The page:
Softly, softly – what we can learn from the US experience

5 minute read

To transform our healthcare system successfully, we need to learn as we go and tolerate error

Australia is a land of sweeping plains: a land of sweeping health reform it is not.

A long article in a recent edition of Fortune magazine (18 March, 2019) is a surprising and ill-conceived attack on the electronic medical record. More interestingly, it highlights the risks of rush when it comes to health system transformation.

The title, Death by a Thousand Clicks: Where Electronic Health Records Went Wrong, sums up the argument against the electronic medical records in the US. The physicians in the sample complained, “about clumsy unintuitive systems and the number of hours spent clicking, typing and trying to navigate them – which is more hours than they spend with their patients”.

Australian GPs grumble about aspects of our software, however few are as dissatisfied as their American colleagues interviewed for this article. Most GPs in this country are now very comfortable with the keyboard in their consulting room.

The sample chosen by these US investigators is unlikely to be representative. Despite interviewing a hundred or so players with an interest in healthcare delivery, from physicians through to administrators, it is a surprise that the authors did not find any support for the electronic medical records.

But, as The Medical Republic recently noted, the American healthcare system is terrible but “the best parts of it are also the best in the world”. (3 April 2019).

In the best American health systems, such as Cambridge Alliance in Boston, South East Texas Medical Associates (SETMA) and Kaiser Permanente in Southern California, clinicians value the electronic medical records.

Most importantly, in these organisations, electronic records are not only seen as a necessity, but also as the basis of a better system of healthcare delivery overall.

The reorganisation of the workflow, the building of teams, and the continuous quality improvements that are enabled by (but not created by) electronic medical records result in the increased professional satisfaction that is a feature of these excellent American healthcare systems.

It is not enough simply to replace a paper record with an electronic medical record. Australian discussions about improving electronic medical records (including the My Health Record) must include parallel discussions about this system transformation to realise its potential.

The Fortune article has another take-home message for Australians; there are risks in rushing transformation.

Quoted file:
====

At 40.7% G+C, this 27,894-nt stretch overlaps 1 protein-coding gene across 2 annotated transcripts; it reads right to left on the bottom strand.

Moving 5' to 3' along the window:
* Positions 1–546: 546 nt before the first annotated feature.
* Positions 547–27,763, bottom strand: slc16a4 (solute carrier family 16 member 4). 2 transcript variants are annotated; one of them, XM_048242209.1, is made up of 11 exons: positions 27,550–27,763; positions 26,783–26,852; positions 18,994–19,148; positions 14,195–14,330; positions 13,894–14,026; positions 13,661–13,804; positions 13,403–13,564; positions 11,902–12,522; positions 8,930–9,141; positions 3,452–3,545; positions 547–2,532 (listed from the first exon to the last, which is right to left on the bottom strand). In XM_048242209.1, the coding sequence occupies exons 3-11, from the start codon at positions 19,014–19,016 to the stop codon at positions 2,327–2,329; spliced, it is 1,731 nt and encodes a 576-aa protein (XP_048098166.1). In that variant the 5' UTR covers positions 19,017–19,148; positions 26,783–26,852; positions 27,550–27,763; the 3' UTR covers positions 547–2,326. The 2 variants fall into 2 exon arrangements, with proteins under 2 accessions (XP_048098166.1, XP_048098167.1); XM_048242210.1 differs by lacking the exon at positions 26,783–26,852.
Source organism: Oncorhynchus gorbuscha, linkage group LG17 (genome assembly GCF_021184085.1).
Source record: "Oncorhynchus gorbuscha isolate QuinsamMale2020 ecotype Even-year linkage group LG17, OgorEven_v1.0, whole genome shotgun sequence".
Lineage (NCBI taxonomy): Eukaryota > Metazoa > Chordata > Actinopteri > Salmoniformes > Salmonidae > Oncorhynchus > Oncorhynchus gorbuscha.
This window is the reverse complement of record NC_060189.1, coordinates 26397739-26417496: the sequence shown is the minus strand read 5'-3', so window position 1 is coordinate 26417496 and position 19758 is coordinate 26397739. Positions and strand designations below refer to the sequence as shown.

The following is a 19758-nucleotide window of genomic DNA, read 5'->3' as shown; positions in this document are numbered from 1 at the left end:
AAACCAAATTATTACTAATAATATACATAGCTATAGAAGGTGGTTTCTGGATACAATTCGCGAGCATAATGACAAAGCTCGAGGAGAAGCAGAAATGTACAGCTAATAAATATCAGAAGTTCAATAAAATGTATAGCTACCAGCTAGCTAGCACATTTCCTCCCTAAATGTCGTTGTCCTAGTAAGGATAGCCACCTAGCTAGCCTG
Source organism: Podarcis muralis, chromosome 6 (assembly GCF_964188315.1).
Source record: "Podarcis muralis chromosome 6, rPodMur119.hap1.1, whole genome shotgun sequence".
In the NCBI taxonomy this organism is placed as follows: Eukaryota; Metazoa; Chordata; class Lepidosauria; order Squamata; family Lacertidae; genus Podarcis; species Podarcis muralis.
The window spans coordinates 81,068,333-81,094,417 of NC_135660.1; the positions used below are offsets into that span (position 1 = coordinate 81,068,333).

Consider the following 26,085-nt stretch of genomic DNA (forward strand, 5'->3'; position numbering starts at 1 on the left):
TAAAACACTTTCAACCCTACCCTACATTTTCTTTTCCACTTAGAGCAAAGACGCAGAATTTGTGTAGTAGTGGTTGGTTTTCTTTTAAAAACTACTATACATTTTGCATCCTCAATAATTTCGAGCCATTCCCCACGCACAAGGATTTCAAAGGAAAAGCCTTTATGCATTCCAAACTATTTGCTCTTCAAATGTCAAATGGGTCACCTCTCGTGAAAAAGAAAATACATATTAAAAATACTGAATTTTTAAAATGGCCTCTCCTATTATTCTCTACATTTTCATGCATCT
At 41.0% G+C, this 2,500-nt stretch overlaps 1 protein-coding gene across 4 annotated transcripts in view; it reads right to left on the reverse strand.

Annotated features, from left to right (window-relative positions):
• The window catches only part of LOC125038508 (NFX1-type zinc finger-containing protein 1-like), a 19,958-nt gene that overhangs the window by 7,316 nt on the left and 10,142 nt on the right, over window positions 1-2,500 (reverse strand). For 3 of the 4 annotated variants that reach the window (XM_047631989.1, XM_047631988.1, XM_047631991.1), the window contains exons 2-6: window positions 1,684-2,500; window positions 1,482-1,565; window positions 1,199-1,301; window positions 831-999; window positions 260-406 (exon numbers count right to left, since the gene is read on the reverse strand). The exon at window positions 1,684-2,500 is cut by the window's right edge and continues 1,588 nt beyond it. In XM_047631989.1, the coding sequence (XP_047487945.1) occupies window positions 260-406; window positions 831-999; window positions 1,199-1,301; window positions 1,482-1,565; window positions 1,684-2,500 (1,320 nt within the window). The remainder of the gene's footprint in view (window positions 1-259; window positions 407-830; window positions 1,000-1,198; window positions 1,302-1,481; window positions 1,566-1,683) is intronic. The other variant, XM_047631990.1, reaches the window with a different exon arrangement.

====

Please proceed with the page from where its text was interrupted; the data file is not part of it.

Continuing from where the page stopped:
Ten years ago, then President Barack Obama committed $US36 billion to the nationwide introduction of the electronic medical record.  It seems he had two motives, first the need to spend quickly in order to stimulate an economy depressed by the global financial crisis, and, second, to improve the effectiveness and efficiency of healthcare provision. With the rush came rapid growth, use of short-cuts, poor design and poor implementation.

In “America’s Bitter Pill: Money, Politics, Backroom Deals and the Fight to Fix Our Broken Health Care System”, Steven Brill tells an enthralling tale of the stories behind the implementation of the Affordable Care Act, or “Obamacare” as it is commonly known.

One of these was the botched debut of the website, Only six people were able to enrol on its first day of operation! The story is complex, but in simple terms, things needed to happen quickly and, at the last minute, a private IT giant stepped in to clear up the mess created previously by government officials.

The external expert warned the president that the fix would be satisfactory but not perfect. A project of this size and complexity had to be built from scratch with each new module being thoroughly tested before moving on to develop the next.

In Texas, where such an electronic transformation did occur, it took seven years from the time the decision was made, to move to an electronic system of record keeping and data sharing. Proceeding in a logical, stepwise manner, they finally arrived at a fully functioning “patient-centered medical home” located within an electronically connected health system.

The perils of rushing reform are evident outside the health system. Australia remembers the pink batts insulation scheme.

Both Obamacare and pink batts were bedeviled by time pressure and poor government regulation.

Death by a Thousand Clicks may seem like a black cloud on first reading, but there is a silver lining. The good news is that many potential pitfalls in the transformation of a health system are avoidable, provided they are recognised early. Australia needs to proceed incrementally, learning as we go and tolerating error.

This includes learning how to better regulate the system.

We need conversations focused on the broader health system, not simply on improving the electronic medical record and the My Health Record.

There must be balanced debate on system reconfiguration if the move to a totally electronic health system is to have a chance of achieving its full potential.

Dr Michael Fasher is Adjunct Associate Professor at University of Sydney and Conjoint Associate Professor at Western Sydney University

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